Md. Senator Wants to Strengthen Hazing Law After Bowie State Student's Allegations - NBC4 Washington

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Md. Senator Wants to Strengthen Hazing Law After Bowie State Student's Allegations



    Hazing Culture Explained as Md. Student Sues Fraternity

    Hazing accusations against a local college fraternity could bring changes to Maryland law. So, why is hazing accepted as the norm by some college students? As Prince George's County reporter Darcy Spencer explains, it could make some like a fraternity more. (Published Tuesday, Dec. 30, 2014)

    A state senator says he wants to strengthen Maryland's hazing law, following a Bowie State University student's recent lawsuit alleging hazing by the Alpha Phi Alpha fraternity.

    The $3 million lawsuit was filed Monday in Prince George's County Circuit Court by Kevin Hayes, who alleges he was beaten, body-slammed, spanked with a wooden paddle on a daily basis between September 2013 and December 2013 and instructed not to tell anyone.

    "[They said] it makes you stronger," Hayes said. "They said, 'If you tell, you're a snitch.'"

    Under Maryland's anti-hazing law, those convicted can be jailed for up to six months and face a $500 fine.

    "That's the cost of a few kegs over a long weekend for some of these frats ... we want the fine to be $5,000," Maryland State Sen. Jamie Raskin said.

    Raskin has tried to strengthen the law in the past, but his bill didn't make it out of committee. He plans to submit the bill next year and would like Hayes to testify about what happened to him. 

    "We should not wait for someone to get killed to act," Raskin said.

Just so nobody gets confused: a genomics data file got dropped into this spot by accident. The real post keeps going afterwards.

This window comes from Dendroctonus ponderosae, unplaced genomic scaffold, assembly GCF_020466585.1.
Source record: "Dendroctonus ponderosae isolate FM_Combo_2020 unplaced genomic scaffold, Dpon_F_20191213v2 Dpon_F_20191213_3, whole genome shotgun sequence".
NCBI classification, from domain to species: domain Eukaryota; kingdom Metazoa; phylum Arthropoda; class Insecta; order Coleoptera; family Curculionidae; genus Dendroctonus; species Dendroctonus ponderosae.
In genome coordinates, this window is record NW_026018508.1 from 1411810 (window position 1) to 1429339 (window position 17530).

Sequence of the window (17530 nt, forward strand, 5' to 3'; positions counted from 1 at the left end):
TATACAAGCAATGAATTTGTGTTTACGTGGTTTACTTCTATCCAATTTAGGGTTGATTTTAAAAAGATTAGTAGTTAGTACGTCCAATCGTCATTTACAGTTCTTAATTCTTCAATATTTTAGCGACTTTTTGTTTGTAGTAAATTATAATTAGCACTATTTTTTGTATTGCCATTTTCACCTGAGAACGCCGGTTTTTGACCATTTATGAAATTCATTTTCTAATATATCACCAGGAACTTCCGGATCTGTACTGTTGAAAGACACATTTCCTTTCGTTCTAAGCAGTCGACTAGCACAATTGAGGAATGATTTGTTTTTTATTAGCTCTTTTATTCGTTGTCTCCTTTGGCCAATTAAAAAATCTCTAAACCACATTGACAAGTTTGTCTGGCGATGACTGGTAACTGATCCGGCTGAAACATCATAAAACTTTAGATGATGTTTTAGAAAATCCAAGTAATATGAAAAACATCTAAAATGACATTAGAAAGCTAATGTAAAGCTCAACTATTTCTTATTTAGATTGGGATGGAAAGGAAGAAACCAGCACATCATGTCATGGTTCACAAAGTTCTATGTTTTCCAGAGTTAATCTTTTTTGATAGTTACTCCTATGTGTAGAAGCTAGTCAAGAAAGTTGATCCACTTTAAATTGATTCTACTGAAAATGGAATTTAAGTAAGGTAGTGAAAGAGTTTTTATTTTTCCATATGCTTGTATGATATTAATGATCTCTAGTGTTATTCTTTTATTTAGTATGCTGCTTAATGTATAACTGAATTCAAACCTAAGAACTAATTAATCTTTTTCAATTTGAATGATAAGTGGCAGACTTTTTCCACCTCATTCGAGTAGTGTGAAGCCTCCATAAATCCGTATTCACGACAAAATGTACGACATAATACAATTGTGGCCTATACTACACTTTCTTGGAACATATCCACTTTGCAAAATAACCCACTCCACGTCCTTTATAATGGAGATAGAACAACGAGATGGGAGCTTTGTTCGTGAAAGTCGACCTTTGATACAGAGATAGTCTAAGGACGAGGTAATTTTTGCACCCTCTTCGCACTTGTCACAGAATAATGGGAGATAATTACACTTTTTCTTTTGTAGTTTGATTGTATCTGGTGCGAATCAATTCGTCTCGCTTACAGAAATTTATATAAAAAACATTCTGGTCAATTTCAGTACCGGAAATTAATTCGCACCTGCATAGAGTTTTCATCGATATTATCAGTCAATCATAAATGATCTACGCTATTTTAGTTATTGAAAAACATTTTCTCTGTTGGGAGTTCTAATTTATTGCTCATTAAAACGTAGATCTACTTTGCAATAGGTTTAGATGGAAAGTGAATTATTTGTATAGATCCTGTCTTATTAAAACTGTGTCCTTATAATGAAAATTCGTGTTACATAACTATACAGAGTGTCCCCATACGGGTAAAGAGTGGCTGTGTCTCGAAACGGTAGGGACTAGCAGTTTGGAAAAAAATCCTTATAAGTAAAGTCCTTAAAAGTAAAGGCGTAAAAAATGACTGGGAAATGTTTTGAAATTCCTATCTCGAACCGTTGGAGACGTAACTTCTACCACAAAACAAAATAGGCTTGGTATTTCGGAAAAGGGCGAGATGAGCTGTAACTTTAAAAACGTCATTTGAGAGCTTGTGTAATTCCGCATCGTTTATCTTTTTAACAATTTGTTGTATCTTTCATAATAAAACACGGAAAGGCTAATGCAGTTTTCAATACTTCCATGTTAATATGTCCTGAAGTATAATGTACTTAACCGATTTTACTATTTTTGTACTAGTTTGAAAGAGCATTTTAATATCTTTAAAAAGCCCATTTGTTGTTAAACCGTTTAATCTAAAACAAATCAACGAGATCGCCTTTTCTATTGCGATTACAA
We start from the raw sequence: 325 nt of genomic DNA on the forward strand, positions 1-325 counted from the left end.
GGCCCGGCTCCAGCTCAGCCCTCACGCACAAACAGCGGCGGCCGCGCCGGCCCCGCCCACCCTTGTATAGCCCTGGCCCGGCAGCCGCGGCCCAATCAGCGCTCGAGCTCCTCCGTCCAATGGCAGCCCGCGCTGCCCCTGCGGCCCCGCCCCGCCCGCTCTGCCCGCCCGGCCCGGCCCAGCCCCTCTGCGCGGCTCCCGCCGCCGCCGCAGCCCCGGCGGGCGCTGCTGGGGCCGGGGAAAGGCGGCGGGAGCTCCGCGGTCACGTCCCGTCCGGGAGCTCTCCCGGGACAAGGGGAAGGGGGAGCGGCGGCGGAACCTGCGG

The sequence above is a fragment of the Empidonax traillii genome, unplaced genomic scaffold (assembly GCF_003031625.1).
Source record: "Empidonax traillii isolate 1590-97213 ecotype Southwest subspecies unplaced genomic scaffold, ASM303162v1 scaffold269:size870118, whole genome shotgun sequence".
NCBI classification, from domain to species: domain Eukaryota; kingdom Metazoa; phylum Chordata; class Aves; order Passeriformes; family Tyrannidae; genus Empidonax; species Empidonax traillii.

Scott Roberts studies the culture of hazing at universities at the University of Maryland's Psychology Department.

    "We're subconsciously motivated to justify the kind of experience we endure," he said. "The worse the hazing, the more motivated we are to like the group and like the process, and believe that it's important."

    Alpha Phi Alpha has placed Bowie State's chapter on suspension. They released the following statement late Monday evening: "Any member found violating the fraternity anti-hazing policy will be immediately suspended with recommendation for expulsion. In addition, the fraternity will cooperate with law enforcement to ensure that any person violating the law will be brought to justice." 

    "I don't want this to happen to anyone else after me because it's unnecessary," Hayes said.

    Bowie State officials are not commenting on the allegations since the school is not named in the lawsuit, but they released a statement they have "a stringent anti-hazing policy that is coupled with a strong anti-hazing education program. The university considers hazing to be indefensible and contrary to the interest of the university community."